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How do you become a syndicated columnist or cartoonist?

It's a question that as feature editor I am frequently asked. A lot of people out there, it seems, have dreams of being the next Abigail Van Buren, the next Miss Manners or the next Berke Breathed.So when Scott Davenport, a regional sales rep from Universal Press Syndicate, was in the office last week showing off his company's latest offerings I asked him how the process works.

Getting syndicated is not easy, he said. But it is also not impossible - if you have the right stuff.

There are two ways the syndicates pick up new talent. As regional managers travel around the country they look at material appearing in local papers, looking for anything that might have national appeal.

The second source is from unsolicited material that comes across the editor's desk.

"We get maybe 75 to 100 pieces a week," said Lee Salem, the editor at Universal who gets to sort through it all. "We go through everything very carefully, because you never know when you'll find something with appeal."

But of those thousands of submissions, maybe 10 to 15 will be chosen for syndication each year.

"We look for uniqueness - something that's not like anything else. We like to establish our own trends, not just rip off others," he said. He also looks for quality. "That's really the bottom line. It has to be well done."

Once the editors see something they think has potential, the next step is to meet with the creator to work up a contract. Terms of the contract vary, but generally the financial split is about 50/50, said Davenport. When a newspaper purchases a syndicated feature, half of what the paper pays goes to the syndicate and half to the creator.

Newspapers pay anywhere from $5 to $15 or so a week for features. The more papers a feature appears in, the more the creator makes. Even so, very few can make a full-time living at it; most have other jobs as backstops, he said.

The contract will usually also have a provision that says if the creator is not making a certain amount he can withdraw from the arrangements.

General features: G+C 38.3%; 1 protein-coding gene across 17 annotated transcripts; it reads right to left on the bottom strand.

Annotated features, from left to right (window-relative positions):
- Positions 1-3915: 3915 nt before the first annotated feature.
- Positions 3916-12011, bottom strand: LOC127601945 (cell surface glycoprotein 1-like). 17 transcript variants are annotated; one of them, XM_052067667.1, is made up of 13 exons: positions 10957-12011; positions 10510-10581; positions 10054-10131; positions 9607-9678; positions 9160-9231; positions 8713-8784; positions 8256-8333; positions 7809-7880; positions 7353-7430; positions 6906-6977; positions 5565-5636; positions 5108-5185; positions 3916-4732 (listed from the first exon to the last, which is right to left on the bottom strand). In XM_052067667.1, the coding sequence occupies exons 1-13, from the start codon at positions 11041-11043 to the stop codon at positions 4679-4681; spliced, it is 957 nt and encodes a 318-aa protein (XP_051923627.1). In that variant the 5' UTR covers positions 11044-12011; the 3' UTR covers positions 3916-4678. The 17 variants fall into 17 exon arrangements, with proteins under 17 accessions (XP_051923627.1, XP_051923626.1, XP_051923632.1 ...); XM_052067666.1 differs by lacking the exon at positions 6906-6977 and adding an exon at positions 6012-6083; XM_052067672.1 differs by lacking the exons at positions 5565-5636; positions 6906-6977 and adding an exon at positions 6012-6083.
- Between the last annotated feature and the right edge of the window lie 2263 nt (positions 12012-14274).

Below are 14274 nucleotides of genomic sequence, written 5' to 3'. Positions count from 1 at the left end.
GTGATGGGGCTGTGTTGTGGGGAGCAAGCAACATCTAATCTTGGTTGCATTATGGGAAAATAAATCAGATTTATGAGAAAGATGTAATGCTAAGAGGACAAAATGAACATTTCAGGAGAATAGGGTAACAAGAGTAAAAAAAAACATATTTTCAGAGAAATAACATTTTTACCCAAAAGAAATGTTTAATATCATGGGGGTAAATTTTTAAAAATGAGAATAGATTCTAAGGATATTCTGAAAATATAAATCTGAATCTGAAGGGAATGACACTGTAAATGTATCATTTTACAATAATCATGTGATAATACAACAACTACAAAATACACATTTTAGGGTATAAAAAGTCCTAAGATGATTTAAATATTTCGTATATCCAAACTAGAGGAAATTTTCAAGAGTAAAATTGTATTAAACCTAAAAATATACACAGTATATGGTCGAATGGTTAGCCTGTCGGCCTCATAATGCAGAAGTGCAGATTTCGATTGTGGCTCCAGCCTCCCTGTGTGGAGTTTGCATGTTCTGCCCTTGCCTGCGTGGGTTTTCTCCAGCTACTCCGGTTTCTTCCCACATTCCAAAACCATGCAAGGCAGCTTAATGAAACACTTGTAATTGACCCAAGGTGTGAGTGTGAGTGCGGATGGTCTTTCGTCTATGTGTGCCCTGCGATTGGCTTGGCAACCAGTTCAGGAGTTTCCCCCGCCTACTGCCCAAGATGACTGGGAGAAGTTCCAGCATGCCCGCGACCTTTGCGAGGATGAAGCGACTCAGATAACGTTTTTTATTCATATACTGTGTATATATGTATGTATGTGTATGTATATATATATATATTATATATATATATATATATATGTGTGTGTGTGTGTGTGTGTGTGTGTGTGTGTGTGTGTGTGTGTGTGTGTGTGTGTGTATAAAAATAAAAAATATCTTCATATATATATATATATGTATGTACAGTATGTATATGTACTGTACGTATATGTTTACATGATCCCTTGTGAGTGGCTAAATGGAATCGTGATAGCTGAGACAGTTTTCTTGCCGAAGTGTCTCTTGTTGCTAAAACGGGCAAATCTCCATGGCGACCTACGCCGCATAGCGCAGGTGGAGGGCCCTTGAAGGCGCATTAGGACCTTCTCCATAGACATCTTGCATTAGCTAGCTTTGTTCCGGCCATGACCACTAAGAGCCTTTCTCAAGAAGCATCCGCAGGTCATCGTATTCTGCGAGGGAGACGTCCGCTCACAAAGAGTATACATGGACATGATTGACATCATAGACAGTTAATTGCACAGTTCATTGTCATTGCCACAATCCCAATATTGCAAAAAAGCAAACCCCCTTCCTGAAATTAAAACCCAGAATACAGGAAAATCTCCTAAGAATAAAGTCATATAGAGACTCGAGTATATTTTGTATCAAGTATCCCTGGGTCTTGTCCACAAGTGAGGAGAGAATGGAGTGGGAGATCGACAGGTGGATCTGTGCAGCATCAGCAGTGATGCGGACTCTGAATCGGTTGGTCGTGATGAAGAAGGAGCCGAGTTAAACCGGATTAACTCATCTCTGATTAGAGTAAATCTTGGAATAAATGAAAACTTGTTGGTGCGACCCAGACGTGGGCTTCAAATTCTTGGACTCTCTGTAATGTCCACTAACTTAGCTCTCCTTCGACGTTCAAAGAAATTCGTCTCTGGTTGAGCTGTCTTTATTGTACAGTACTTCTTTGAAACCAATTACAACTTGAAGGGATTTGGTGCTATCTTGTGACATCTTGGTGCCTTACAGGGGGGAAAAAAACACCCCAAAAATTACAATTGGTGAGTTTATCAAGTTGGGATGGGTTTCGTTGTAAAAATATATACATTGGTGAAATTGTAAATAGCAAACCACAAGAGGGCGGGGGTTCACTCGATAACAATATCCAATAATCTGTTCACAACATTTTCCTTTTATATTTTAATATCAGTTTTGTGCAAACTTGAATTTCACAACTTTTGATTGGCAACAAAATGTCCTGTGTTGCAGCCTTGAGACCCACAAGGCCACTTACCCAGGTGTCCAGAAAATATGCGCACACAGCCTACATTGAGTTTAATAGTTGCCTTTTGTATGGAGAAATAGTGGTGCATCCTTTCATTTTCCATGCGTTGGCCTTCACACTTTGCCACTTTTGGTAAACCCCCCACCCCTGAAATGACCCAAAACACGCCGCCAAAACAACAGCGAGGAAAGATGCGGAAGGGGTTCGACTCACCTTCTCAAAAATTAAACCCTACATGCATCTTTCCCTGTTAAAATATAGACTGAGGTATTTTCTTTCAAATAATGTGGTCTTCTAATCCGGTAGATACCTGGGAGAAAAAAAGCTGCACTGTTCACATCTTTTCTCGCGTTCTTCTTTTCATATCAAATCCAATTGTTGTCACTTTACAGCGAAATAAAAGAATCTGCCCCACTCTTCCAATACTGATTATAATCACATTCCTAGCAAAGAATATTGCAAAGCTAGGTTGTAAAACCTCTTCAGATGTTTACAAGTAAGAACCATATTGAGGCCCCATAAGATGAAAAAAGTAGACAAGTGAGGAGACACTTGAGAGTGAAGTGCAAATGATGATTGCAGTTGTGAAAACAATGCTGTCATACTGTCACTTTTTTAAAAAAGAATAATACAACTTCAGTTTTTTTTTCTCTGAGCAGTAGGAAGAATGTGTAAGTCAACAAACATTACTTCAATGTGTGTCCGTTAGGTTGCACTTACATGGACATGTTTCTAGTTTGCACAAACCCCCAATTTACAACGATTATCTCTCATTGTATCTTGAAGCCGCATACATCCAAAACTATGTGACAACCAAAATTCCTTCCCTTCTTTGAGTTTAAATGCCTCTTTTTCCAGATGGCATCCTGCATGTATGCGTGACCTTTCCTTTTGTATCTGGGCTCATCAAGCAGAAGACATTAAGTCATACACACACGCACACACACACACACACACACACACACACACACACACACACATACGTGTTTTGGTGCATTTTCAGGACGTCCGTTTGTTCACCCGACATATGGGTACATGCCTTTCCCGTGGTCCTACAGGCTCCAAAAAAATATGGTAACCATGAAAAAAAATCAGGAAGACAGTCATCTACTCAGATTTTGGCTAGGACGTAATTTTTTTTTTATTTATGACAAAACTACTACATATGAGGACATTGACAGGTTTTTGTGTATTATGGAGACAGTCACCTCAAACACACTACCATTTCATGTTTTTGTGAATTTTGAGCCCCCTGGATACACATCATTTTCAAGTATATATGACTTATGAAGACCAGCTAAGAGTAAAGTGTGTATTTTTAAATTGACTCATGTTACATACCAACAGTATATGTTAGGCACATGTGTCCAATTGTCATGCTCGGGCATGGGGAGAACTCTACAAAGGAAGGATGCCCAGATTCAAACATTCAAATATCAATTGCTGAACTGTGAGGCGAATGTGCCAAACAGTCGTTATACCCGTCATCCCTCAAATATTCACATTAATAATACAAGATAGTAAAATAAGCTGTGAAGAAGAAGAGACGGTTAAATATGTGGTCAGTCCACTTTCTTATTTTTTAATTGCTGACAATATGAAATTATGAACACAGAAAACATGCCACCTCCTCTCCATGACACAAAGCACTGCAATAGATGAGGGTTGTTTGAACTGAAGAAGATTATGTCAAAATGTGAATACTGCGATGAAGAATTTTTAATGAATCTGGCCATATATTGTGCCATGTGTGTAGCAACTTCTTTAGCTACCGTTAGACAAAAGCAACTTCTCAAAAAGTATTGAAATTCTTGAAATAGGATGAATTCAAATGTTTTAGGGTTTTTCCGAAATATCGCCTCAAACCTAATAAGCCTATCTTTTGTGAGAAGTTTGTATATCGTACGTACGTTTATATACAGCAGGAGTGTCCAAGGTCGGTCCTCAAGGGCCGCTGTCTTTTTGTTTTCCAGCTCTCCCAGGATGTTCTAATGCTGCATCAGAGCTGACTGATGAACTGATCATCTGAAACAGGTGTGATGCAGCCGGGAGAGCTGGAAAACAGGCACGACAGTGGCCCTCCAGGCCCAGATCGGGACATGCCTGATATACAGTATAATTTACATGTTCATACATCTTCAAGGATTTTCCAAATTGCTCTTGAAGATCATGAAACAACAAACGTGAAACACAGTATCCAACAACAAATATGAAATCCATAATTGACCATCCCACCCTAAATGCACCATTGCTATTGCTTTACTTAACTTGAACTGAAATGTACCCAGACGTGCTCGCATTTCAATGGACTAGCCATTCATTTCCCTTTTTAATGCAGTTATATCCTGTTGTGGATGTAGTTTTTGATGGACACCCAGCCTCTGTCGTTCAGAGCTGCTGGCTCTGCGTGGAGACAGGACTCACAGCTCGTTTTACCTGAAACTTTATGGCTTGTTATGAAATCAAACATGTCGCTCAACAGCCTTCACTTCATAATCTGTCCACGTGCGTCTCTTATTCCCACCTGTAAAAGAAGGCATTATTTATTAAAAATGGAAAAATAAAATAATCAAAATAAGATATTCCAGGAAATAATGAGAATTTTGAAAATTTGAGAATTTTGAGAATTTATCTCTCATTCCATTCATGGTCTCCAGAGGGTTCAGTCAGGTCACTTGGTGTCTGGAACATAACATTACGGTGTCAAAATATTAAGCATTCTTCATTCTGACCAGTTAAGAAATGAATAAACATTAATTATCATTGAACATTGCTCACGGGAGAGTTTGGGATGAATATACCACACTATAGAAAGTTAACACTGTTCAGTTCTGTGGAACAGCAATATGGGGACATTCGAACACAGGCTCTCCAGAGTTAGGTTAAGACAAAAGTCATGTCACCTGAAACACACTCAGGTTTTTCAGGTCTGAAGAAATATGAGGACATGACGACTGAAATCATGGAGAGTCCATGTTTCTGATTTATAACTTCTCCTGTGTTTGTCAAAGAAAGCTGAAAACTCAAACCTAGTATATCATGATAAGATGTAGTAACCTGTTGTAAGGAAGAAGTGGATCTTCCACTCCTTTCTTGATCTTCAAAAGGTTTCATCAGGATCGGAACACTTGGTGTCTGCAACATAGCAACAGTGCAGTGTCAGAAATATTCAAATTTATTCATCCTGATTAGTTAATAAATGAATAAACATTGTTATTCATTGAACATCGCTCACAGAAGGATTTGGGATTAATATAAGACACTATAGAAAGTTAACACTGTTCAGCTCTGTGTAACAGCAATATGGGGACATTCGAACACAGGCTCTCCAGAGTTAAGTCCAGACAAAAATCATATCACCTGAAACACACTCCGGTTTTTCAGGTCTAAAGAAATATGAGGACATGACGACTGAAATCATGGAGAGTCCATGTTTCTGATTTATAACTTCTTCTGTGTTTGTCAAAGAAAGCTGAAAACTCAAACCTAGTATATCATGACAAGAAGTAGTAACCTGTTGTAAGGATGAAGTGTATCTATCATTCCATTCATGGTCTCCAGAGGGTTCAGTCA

But it is a business where there are few guarantees. "If we can sell it in the top 20 to 25 markets, we know it's going to work," Davenport said.

Generally, building up a newspaper list for any one feature is a fairly slow process. But occasionally, success stories happen by.

Take Calvin and Hobbes, for example. "The strip will be 3 years old in November, and already he's got 600 newspapers and a couple of best-selling books. That kind of success is phenomenal," Davenport said.

In fact, the whole Calvin and Hobbes story is unusual. "That wasn't the first strip he tried. He had four or five others. Calvin and Hobbes were originally secondary characters. One of the strips just had Space Man Spiff. But nothing seemed to work quite right. Over several years, the concept changed to where Calvin and Hobbes were the focus. And it has taken off with rocket growth."

But not all of the stories happen that way. "There's so much competition, and newspaper space is getting tighter all the time."

Universal currently handles about 75 syndicated features and is one of the leading syndicates in the country. There are actually hundreds of different syndicates, counting all the mom-and-pop organizations that handle only one or two features. But the lion's share of the market is handled by maybe five: United, King, Universal, Tribune Media and Creators.

They each have their own philosophies and may tend to specialize in a particular kind of material.

"Universal is known for taking a chance on new people," Davenport told me.

If I write that, I told him, you may be flooded with submissions from Salt Lake.

No problem, he said. Because while it is a tough business to make a go in, they don't want to discourage anyone from making a try.

"On the negative side, there is a lot of competition and it can be discouraging," said Salem. "But on the positive side, it is one of the last industries where true Cinderella stories still happen."